It is an honour, comrades and friends, to be given an opportunity to participate as more than an observer in the unfolding histories of JANAM and LEFTWORD, histories that have been rich and complex, and which continue to be inspired by, even as they take forward the legacy of, among others, Safdar Hashmi’s progressive leftwing open-mindedness, non-sectarianism, compassion, boundless energy and creativity.
It is a pleasure to participate in this process as a barista, even if this will happen only erratically, because:(1) for years now I have found the dance of baristas behind counters fascinating, and I enjoyed swinging to the rhythms of making and serving coffee during a three year stint as barista at Sarai; (2) the coffee counter, from behind the counter, has appealed to me immensely because even though it is a barrier separating the barista from the customer, it ends up, strangely enough, becoming the very opposite: urging many who come to rest their elbows upon it, to share secrets and strike intimacies with the barista that would otherwise be unimaginable between strangers; and (3)—to be taken with fistfuls of salt—coffee and cafes have been to the international labour movement and the left, what beer and beer halls have been to fascism and the right! This may be really stretching things, but I feel it’s still worth saying, thinking about and researching.
I hope that the dream for this café in the bookstore-café Mayday, will remain, to create for all those who work here and come by, aromas, tastes, textures and an atmosphere that add substantially to whatever it is that all of us come here for, while also nudging comrades, friends and strangers to remember that coffees and teas, like everything else, come out of global social histories, pasts and presents bloodied, on the one hand, by forced labour regimes, sites, on the other, of inspired protests, rebellions, dreams and practices for emancipating heady use values like coffee from the commodity form and labour from wage-slavery. The 1950’s struggles of workers employed in coffee houses run by the Coffee Board of India, leading to the Nehru-Gopalan Pact in 1956, and the subsequent handing over of these coffee houses to employees organized in newly formed workers’ co-operatives is just one among many tales that can add up to a disturbing and fascinating story of coffee.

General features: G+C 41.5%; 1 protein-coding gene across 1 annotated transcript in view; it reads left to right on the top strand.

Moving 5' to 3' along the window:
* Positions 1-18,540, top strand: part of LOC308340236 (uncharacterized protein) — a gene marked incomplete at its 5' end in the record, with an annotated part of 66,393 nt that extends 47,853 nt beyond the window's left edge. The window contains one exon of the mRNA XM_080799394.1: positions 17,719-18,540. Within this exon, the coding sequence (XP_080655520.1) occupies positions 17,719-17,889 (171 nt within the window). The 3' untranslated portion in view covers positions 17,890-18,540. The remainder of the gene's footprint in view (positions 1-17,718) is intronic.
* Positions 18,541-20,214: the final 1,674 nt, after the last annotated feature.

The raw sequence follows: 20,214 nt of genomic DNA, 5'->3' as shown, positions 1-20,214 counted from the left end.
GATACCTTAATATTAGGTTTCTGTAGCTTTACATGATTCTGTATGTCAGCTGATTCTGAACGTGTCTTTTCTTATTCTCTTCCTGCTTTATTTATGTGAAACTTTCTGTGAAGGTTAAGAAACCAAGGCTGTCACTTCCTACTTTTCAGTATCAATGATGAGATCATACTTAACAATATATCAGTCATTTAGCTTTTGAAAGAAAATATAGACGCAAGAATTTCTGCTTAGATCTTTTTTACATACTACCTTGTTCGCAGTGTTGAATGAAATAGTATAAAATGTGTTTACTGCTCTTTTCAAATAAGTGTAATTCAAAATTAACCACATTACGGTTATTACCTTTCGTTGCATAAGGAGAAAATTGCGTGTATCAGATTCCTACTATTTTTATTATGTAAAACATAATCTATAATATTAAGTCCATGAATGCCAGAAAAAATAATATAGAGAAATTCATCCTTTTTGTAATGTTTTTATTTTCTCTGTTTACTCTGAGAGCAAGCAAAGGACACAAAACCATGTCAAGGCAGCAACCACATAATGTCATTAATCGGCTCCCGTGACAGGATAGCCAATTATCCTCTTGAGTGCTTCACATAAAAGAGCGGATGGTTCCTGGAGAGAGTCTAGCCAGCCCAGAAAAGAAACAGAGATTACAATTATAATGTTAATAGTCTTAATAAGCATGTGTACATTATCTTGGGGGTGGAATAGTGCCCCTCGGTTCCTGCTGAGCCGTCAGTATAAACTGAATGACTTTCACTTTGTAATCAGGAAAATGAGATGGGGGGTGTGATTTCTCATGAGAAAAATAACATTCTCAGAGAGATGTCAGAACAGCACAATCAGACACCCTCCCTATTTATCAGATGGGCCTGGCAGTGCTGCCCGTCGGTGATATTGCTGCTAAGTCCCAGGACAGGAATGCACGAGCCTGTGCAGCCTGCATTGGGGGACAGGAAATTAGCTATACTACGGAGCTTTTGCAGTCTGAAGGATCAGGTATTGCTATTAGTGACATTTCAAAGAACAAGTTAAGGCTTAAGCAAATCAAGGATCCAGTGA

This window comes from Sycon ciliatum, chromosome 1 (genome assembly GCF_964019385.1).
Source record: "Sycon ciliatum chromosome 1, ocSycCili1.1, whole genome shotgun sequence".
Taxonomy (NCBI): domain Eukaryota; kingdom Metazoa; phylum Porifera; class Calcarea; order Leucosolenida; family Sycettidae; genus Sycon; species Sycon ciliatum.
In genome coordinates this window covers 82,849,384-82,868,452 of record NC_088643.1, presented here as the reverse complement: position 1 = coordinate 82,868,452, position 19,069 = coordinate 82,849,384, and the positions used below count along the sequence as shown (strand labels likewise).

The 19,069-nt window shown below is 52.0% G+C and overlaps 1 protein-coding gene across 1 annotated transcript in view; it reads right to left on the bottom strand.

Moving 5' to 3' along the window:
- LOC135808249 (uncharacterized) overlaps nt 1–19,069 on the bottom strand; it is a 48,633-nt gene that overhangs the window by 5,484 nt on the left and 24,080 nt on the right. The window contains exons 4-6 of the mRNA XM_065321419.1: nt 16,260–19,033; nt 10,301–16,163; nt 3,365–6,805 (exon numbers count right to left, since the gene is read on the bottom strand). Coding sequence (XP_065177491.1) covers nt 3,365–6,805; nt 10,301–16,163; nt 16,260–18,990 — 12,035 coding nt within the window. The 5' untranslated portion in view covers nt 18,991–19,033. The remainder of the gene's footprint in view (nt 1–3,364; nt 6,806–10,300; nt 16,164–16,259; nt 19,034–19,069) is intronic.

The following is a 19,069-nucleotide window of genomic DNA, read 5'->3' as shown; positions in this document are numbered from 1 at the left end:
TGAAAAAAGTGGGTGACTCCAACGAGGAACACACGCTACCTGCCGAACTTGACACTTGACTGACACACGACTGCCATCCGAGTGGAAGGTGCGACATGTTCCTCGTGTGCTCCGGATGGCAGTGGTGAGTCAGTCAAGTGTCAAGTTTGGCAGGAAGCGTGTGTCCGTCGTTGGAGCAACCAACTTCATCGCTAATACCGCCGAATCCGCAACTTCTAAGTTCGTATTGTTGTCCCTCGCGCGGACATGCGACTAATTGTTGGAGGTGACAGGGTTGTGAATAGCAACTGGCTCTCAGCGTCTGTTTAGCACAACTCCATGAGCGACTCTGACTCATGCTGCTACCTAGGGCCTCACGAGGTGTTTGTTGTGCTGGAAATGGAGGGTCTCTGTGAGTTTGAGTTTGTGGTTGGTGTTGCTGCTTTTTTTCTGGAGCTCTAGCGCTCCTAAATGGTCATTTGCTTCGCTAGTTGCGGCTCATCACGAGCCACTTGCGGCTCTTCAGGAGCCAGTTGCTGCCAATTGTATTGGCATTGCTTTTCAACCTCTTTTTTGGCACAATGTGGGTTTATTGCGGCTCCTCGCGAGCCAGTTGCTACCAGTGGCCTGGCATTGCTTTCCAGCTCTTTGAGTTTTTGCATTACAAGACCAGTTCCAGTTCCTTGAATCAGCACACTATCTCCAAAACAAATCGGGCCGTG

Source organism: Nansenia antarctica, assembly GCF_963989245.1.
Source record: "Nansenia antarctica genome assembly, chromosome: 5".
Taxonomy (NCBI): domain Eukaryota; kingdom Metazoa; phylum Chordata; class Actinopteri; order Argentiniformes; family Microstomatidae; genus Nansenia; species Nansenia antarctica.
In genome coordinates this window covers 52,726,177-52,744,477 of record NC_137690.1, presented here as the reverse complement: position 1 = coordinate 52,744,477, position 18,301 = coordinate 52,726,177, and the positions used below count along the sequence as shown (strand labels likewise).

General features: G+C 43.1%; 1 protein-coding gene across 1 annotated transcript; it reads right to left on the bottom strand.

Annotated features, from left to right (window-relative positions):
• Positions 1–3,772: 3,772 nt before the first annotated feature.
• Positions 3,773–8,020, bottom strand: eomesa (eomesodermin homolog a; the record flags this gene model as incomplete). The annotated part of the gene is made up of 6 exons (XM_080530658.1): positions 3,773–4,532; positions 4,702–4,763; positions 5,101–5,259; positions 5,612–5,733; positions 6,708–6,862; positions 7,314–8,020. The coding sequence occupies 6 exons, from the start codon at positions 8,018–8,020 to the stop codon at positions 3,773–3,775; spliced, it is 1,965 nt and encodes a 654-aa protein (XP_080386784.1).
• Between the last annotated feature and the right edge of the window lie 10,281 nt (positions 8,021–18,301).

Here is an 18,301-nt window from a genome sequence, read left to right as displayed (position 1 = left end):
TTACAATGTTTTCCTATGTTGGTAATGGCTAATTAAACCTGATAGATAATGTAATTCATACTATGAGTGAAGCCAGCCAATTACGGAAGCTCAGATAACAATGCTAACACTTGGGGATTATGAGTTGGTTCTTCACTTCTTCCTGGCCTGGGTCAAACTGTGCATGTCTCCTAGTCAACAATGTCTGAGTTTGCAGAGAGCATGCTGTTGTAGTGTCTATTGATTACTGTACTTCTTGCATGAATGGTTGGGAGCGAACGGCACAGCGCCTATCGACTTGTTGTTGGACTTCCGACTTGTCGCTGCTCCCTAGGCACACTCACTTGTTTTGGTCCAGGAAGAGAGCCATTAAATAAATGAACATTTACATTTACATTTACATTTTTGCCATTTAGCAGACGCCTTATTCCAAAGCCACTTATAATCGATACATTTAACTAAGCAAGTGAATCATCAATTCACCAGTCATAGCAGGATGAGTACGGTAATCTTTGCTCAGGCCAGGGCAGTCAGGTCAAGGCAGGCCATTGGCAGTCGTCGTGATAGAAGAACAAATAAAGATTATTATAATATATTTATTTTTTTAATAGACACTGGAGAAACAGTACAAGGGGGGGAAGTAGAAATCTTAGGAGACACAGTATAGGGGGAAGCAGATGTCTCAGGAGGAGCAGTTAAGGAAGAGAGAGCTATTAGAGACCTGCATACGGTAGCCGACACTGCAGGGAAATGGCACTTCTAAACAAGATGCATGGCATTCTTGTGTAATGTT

I hope too, that this bookstore-café Mayday, inaugurated on Mayday 2012, 128 years after it was first proposed in 1884, that May 1, 1886 be the day on which workers across America strike work demanding an 8-hour working day; 126 years after the Haymarket affair in Chicago which was a direct outcome of the huge strikes that engulfed the US on May 1, 1886 in which anarchists played a critical role; and 122 years after the internationalization of Mayday in 1890, following the call given to this effect by the First Congress of the Second International on July 14, 1889 exactly a hundred years after the fall of the Bastille, I hope this café bookstore will remind us everyday—not just on May 1—of Mayday. I hope it will remind us of the waves of worker self-activity and the rich debates and polemics between different political strands within the international labour movement that Mayday emerged from and in turn inspired. I hope it will remind us of the immense creativity, ingenuity and changing demands and forms that have been integral to the history of Mayday demonstrations and celebrations, and absolutely central to helping Mayday survive as a living, breathing tradition instead of ossifying into meaningless ritual. Finally, in these times of economic and political barbarism when the left appears to have lost its way just when the need for progressive left alternatives is the greatest ever in recent memory, I hope the everyday presence of Mayday in our lives will remind us of the urgency to revisit and engage critically, fearlessly, ruthlessly and open-mindedly with the wider history of the international labour movement and left politics so that we may begin to find ourselves, and inspire once again with ideas, example, visions, joys, dreams, words and everyday democratic practices and cultures.
All the best to the bookstore-café Mayday, and warm congratulations to all who have dreamt up this space and brought it into being, especially to you, Sudhanva, for your refusal to stick to the straight and the narrow and the audacity with which you have always tried to strike new ground in your journeys, since the time we first met at Ramjas College during the mid-‘80’s, I a long-haired young teacher and you an even younger earnest student, until the very NOW. As for all of you, comrades and friends, the young and the old, and all those who may have already come and gone, a very big thank you for giving life and hope to Mayday with your songs and spirited presence here today. Thank you very much.
Mayday 2012 at the Bookstore - café Mayday.